Talk-radio host Dennis Prager once said, “I’m just truly interested in everything, and talk radio is the perfect vehicle for someone who’s interested in everything.” (His show airs 10 a.m.-1 p.m. weekdays in the Valley on KKNT, 960 AM.) Prager will be in town Sunday, Feb. 21, to speak at Congregation Beth Tefillah’s fifth annual gala (see details box). Jewish News caught up with Prager via email recently.
How do you approach speaking at such an event? Do you have a general outline you follow each time and then customize it for the appearance, or do you create something new?
Dennis Prager: Both, actually. Of course, I have what I consider an essential set of messages that I need to convey to as many people as possible. But I have thrown away the notes that I have used for virtually every speech I have ever given – over 2,000 speeches. The reason is to ensure that every talk is new and fresh, incorporating the latest world and national events, as well as my latest thinking.
What do you plan to speak about at Beth Tefillah?
Essentially, I will make the rational case for leading a life rooted in Judaism. I have brought countless Jews to Judaism in my 40 years of writing, lecturing and broadcasting. One reason for this success is that I have never been interested in making Jews Orthodox, Conservative or Reform. I am interested in having Jews become serious Jews – Jews who take the Jewish trinity (God, Torah and Israel) seriously.
About how many speaking dates do you do in a year? Of those, about what portion are events at Jewish venues?
Aside from broadcasting three hours every day, I speak between 50 and 75 times a year. Jewish venues probably constitute one-half.
How did you happen to become a talk-radio host?
In 1982, my name was brought to the attention of ABC radio in Los Angeles. They tried me out to be the new host of a very popular Sunday night show. I was offered the job that night and then went from two hours Sunday nights to five hours on Sunday nights and three hours on Saturday nights to a daily show, and eventually to national syndication. I now broadcast on about 150 stations across the United States.
Was it something you wanted to do as a child? Was it your calling as an adult? Or did you fall into it through a series of circumstances?
From high school on, I wanted to touch as many as possible with my ideas and values. I had no idea then how I would accomplish that. I ended up on radio exactly as you put it: I fell into it through a series of fortuitous circumstances.
What kind of Jewish upbringing did you have, and how has it affected your adult life?
I went to yeshiva through my senior year in high school, and though I didn’t remain Orthodox in terms of observance (though I observe a lot – for example, I never broadcast on Shabbat or a Torah holiday), that experience provided me with the grounding and wisdom that has informed everything about the way I think and how I live my life.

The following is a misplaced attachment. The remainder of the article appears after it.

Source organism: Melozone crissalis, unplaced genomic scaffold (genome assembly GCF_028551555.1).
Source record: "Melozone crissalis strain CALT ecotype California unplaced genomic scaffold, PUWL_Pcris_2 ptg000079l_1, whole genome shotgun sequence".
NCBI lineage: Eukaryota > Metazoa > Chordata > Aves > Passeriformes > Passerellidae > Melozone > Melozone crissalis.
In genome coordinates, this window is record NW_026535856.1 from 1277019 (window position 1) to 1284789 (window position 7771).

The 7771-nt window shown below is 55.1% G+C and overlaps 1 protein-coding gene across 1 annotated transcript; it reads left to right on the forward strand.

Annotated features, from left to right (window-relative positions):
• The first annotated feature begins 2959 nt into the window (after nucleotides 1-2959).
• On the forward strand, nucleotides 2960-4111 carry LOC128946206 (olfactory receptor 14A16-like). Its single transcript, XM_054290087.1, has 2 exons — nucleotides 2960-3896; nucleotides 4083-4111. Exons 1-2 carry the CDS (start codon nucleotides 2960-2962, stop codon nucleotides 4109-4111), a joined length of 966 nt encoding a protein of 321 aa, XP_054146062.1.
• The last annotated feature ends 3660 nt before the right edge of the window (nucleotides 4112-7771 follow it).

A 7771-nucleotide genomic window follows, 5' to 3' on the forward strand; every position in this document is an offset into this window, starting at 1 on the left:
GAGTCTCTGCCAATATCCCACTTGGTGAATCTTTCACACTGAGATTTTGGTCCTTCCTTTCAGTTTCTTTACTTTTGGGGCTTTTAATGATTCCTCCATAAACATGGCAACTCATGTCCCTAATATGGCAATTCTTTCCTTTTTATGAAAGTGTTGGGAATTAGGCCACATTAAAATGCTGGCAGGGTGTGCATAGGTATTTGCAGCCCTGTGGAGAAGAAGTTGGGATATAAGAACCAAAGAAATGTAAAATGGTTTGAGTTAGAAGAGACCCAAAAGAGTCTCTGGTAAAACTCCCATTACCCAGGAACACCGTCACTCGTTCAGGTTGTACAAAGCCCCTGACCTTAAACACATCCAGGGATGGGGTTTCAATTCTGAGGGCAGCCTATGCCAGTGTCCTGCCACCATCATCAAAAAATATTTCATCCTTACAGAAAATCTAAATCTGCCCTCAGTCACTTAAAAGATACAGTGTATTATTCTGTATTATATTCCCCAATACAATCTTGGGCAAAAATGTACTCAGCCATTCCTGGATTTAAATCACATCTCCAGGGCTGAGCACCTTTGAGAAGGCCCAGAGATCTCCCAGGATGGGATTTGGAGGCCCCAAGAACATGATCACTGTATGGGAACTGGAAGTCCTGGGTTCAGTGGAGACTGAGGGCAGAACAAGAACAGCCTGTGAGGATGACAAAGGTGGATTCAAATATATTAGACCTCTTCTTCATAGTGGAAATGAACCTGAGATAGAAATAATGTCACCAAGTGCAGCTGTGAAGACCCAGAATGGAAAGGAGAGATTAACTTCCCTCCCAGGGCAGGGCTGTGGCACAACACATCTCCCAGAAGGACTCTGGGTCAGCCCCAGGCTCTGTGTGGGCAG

Aside from making a living, what’s your primary motivation for doing this work?
I am very fortunate to be able to say that I do almost nothing because of money. If I won the lottery, I would continue to do my radio show, continue to speak, continue to write columns and books and continue to work with Prager University. In fact, if I won the lottery, I would probably do more speaking since I would buy a jet.
Do you have a plan for things you’d like to achieve in the near and long terms?
Last year Prager University garnered 70 million views on YouTube and Facebook. It may be the most viewed English-language educational video website in the world. But I want its videos seen by a billion people. So there is a huge amount of work still be done. I am writing more books, including my magnum opus – an explanation of the Torah for people of every faith and of no faith.
Were there any major mistakes that provided a lesson that changed the way you do things?
For decades, I have read just about every attack on me – and there are legions of them – whether rational and civil or vile and obscene. From that, I have learned how I could say things more effectively and offend fewer people while still advocating what I believe in with great clarity.
Do you think political discussions are coarser today than in the past or is coarse political discussion a consequence of a change in cultural norms?
There is a coarseness that pervades American life. After the Los Angeles Kings won the Stanley Cup two years ago, the mayor of Los Angeles stood before tens of thousands of people, including a vast number of kids, and said that even though he knows a politician shouldn’t curse, he used the F-word to describe what a great day that was for Los Angeles.
As regards the lack of civility in political differences, I believe it largely emanates from people substituting ad hominem attacks for political argument. A primary example is what I call SIXHIRB: “Sexist,” “Intolerant,” “Xenophobic,” “Homophobic,” “Islamophobic,” “Racist,” “Bigoted.”
Since my earliest broadcasting days, I’ve told my audience that I assume most people I differ with mean well; that they may be wrong, but they are not necessarily bad people.
An abridged version of this interview was published in the Feb. 12, 2016, edition of Jewish News.
Who: Dennis Prager
What: Congregation Beth Tefillah’s fifth annual gala
When: 6 p.m. Sunday, Feb. 21
Where: Future home of CBT, 6529 E. Shea Blvd., Scottsdale
Cost: $180 per person;
$72 emerging professionals
Contact: 480-223-9343 or